The first direct talks between rival Serbs and ethnic Albanians over the future of Kosovo opened with calls for a historic compromise over province.
"We see this round of talks as an opportunity to achieve a historic compromise and resolve the long-lasting conflict between Serbs and Albanians," Serbia's President Boris Tadic said before the meeting.
The talks held under the auspices of US, Russian and EU negotiators are the latest attempt by the international community to resolve the future status of Kosovo. Although formally part of Serbia, the province of two2 million people – mostly ethnic Albanians – has been a UN protectorate since 1999 when Nato intervened to stop a crackdown by Serb forces against separatists.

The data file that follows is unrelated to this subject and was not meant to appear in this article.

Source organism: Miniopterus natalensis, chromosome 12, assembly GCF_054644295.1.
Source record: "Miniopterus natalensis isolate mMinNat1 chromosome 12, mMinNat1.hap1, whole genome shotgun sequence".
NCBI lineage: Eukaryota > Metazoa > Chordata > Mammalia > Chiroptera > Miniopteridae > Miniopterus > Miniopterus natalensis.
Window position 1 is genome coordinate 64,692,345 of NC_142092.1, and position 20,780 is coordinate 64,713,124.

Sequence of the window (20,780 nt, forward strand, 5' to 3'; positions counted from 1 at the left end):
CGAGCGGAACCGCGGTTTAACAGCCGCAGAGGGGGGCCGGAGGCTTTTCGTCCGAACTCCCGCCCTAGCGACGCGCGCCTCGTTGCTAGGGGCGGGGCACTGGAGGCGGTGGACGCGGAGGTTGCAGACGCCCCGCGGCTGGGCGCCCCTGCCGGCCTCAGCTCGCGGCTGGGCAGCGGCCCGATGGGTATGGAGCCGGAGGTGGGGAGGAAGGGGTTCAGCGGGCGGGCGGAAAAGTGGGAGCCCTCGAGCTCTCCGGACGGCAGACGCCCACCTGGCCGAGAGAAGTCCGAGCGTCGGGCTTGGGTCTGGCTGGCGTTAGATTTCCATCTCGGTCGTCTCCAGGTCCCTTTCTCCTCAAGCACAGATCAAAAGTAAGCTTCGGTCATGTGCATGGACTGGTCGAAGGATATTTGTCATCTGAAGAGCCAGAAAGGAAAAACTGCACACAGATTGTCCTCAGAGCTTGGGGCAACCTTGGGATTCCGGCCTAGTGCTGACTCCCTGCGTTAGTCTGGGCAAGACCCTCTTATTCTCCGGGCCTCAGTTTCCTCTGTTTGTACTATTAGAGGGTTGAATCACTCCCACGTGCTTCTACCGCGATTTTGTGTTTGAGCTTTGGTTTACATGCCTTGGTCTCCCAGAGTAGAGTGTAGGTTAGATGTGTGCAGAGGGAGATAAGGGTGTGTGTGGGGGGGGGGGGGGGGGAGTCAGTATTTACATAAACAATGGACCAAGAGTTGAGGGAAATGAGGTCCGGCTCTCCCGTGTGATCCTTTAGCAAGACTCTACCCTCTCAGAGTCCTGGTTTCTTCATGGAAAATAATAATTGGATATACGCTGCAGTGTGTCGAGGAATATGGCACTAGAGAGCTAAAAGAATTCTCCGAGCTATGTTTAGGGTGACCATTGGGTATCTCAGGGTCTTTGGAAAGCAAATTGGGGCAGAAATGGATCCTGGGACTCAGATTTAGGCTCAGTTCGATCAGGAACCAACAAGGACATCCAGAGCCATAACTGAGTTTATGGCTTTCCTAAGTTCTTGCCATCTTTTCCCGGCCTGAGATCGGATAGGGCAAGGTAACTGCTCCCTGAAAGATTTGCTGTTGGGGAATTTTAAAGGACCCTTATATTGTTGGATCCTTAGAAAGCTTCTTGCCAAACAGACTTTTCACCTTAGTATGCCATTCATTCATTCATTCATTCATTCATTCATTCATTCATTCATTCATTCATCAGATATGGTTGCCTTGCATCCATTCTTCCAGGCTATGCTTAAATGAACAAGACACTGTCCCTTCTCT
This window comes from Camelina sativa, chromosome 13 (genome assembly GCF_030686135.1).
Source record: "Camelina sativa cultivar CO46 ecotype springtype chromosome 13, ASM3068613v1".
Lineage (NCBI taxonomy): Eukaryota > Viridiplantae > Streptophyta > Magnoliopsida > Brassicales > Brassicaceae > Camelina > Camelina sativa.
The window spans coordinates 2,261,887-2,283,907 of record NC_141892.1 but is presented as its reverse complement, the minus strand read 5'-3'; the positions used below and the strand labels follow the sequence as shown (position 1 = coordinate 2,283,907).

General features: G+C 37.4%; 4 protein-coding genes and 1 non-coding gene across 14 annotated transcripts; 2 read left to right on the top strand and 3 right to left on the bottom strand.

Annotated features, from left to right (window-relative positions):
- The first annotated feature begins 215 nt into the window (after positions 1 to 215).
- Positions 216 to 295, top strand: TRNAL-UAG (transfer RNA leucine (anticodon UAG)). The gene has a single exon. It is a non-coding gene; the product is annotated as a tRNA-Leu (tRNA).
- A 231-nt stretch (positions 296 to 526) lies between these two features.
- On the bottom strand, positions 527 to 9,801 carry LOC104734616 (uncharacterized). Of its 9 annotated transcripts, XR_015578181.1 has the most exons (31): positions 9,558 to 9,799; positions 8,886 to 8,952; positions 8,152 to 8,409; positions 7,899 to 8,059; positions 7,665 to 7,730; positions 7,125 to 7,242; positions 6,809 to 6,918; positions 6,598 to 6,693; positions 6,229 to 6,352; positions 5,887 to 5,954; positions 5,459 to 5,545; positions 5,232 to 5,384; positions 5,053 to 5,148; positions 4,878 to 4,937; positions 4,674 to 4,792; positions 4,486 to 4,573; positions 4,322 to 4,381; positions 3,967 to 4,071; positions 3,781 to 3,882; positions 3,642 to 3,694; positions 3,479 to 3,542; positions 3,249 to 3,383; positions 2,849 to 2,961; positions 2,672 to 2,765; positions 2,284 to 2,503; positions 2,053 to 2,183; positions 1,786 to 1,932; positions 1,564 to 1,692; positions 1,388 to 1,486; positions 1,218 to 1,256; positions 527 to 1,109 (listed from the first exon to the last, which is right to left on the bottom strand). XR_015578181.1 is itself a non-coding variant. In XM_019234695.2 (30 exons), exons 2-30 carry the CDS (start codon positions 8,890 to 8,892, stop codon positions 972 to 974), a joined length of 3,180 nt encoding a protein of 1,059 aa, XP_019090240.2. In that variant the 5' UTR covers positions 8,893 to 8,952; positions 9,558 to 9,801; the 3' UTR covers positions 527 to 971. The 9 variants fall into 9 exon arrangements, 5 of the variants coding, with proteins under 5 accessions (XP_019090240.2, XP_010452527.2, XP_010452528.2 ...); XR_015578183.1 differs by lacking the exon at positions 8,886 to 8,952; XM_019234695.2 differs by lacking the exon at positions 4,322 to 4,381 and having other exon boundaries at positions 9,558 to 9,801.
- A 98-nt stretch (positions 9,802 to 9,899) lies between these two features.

Over the past year, the issue – the last unresolved territorial problem from the break-up of former Yugoslavia – has become one of the main irritants in the increasingly tense relationship between a resurgent Russia and the US.
Washington strongly supports eventual independence for the province, but Moscow backs Belgrade in its insistence that Kosovo must remain part of Serbia albeit with a wide-ranging autonomy. A previous round of negotiations collapsed earlier this year, when Serbia rejected a UN plan to grant supervised independence to the impoverished, landlocked region.
Kosovo's leaders insist that independence is the only viable way forward for the region and reject Belgrade's offer of self-government. Ethnic Albanian leaders have warned they may unilaterally declare independence by the end of the year unless Kosovo is allowed to break free.
Diplomats from the US, the EU and Russia are due to report on the current round of talks to the UN Secretary General Ban Ki-moon by 10 December.Reuse content